ARASHIYAMA. The image of the bamboo forest comes to mind. The path of the tall grass was the only thing I know of the place, but there was so much more the area offers than the verdant trail I desired to traverse.
There are Kyoto attractions, just like the Tenmangu Shrine at the end of the Nishiki market, which may not be on one’s must-visit list, but when it reveals itself, it can lure us in, makes us linger and tells us its interesting history.
The Togetsukyo Bridge at the Arashiyama district was another one of these beautiful surprises. The river and the bridge spanning over it were the first things I saw when I alit the bus to get to the bamboo forest. It was quite scenic that a shot would make a perfect Instagram post.
With so many people around it, it made me wonder what’s special about the area. Beyond the attractive scenery was an interesting story.
An iconic landmark of Arashiyama, the Togetsukyo Bridge, spans 155 meters over a slow-flowing river. It was originally built and completed in the year 836, in the Heian Period (794-1185). The wooden bridge’s original location, 200 meters upstream, was constantly damaged and wiped out by the recurring flood and was constantly restored.
In 1934, on the Togetsukyo’s most recent restoration in its present position, the bridge was constructed with reinforced concrete. Cypress wood is still part of the design and used on the parapets.
The Togetsukyo Bridge translates to “Moon Crossing Bridge.” How did it get its name? Credit Emperor Kameyama for that.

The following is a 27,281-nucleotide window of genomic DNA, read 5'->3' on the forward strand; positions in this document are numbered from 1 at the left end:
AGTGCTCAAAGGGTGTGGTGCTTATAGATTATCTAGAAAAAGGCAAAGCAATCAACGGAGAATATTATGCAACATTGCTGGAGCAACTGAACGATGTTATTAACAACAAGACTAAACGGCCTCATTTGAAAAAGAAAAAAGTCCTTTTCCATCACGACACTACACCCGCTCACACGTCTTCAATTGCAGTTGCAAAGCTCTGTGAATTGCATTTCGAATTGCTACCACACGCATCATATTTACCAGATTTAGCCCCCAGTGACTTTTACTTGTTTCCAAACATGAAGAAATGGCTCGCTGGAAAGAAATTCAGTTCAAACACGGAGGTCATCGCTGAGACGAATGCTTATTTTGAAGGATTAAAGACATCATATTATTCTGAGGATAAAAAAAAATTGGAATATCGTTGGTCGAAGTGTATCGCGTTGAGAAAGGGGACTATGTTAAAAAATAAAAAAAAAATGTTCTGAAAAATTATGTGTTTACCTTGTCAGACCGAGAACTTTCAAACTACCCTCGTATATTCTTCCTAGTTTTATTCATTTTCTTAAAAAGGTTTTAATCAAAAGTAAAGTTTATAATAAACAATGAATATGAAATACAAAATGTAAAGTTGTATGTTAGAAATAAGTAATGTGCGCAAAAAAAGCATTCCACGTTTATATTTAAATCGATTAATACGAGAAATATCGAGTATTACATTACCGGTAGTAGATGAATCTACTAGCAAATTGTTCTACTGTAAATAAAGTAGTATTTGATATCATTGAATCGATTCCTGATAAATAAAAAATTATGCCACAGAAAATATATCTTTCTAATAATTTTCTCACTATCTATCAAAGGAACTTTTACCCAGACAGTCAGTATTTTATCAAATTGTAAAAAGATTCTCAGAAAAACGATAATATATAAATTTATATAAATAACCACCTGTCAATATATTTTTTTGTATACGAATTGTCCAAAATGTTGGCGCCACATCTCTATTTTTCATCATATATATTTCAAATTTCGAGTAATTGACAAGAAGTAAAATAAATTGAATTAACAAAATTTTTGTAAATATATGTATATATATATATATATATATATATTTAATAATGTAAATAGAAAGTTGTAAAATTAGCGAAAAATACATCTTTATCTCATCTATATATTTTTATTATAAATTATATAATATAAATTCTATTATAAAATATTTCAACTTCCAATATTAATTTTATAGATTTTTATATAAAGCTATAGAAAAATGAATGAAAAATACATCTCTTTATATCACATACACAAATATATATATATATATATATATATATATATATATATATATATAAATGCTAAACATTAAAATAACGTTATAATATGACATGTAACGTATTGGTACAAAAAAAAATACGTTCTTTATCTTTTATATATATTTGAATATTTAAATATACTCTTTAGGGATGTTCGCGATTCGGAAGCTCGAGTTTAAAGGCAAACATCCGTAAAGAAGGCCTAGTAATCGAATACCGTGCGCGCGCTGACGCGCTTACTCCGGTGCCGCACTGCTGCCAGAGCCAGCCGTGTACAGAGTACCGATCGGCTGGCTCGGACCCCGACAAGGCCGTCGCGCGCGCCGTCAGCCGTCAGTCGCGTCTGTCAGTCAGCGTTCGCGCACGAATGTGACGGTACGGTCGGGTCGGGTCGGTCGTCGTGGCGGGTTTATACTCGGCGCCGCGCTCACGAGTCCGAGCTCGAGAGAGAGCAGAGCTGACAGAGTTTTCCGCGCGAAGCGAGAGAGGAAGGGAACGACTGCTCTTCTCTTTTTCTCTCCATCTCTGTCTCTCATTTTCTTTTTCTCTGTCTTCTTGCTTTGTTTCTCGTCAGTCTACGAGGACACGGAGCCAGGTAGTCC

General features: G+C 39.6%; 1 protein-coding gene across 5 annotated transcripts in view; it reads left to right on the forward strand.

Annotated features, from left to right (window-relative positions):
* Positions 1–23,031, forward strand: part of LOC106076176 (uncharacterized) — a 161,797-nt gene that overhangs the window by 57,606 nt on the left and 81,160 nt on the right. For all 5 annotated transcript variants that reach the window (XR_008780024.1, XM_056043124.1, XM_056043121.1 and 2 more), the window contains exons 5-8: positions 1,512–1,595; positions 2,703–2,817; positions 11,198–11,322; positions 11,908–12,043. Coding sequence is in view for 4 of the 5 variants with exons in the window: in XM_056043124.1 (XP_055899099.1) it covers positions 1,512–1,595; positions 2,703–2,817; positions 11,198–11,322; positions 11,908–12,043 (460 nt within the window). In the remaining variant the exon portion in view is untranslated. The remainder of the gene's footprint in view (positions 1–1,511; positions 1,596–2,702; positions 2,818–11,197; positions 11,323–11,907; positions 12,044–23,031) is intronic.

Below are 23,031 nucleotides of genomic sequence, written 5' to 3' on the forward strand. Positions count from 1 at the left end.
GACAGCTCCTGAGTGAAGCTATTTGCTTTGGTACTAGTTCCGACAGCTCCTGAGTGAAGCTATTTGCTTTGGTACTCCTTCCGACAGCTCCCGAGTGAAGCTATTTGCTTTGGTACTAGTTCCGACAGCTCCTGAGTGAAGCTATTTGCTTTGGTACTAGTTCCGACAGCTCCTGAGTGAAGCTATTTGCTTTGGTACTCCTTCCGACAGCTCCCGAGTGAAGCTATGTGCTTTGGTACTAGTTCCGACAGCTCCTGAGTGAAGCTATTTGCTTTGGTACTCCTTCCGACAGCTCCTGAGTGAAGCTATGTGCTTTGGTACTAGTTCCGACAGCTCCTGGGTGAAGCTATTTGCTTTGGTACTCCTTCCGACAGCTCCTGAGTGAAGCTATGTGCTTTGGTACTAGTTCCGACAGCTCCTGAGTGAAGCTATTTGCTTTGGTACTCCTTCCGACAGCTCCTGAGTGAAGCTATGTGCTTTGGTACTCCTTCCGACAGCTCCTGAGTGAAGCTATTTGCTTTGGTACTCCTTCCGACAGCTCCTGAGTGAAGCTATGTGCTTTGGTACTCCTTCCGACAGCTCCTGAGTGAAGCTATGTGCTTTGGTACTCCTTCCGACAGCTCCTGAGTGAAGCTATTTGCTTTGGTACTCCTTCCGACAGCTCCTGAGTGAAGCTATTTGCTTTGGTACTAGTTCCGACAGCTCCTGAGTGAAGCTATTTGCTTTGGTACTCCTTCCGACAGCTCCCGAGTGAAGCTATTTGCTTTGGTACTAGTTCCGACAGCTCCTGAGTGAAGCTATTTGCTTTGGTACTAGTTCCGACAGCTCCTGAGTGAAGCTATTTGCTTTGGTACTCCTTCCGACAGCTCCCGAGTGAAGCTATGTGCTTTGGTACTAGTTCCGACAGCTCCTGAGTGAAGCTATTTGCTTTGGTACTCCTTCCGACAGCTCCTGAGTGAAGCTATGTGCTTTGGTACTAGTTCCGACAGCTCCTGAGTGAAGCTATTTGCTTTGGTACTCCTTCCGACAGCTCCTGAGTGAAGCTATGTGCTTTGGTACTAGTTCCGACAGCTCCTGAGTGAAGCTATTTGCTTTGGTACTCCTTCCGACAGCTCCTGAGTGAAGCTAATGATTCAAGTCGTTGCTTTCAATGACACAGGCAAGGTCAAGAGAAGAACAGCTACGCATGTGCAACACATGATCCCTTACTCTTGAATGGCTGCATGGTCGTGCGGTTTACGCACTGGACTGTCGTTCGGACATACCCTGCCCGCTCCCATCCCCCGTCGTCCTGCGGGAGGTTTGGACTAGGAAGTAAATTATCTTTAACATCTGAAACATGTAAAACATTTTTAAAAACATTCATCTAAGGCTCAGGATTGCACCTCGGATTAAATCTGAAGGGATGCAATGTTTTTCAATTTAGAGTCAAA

During the Kamakura period (1185-1333), on the night of a full moon, the emperor went boating on the river and said that the moon looked like it was crossing the bridge.
Here’s another interesting feature of the bridge, the river on both sides of the bridge are called by different names—west of the bridge is the Hozu River and Katsura River on its east side.
The bridge is the link to the other attractions in the area, like the Iwatayama Monkey Park.
Since it has become a very touristy area, there are riyokans, restaurants and souvenir shops in the area.
Adding to the charm of the Togetsukyo Bridge are the rickshaws that traverse the bridge and the forested mountainside as its backdrop.
The different seasons tint the scenery in different colors: green in summer, red and gold in autumn, the mountain is blanketed in snow in winter and spring offers a burst of pink from the cherry blossom trees that grow in the park by the river bank near the bridge.
So, no matter what time of the year you visit Togetsukyo Bridge in Arashiyama, it will be breathtaking. I have three more good reasons to revisit the bridge after catching it on the “green” season.
Here’s a tip, access Arashiyama by train (three companies service the destination: Japan, Keifuku and Hankyu railways). The bus ride can take too long because of the heavy traffic along the way.
Also published in the SunStar Davao newspaper.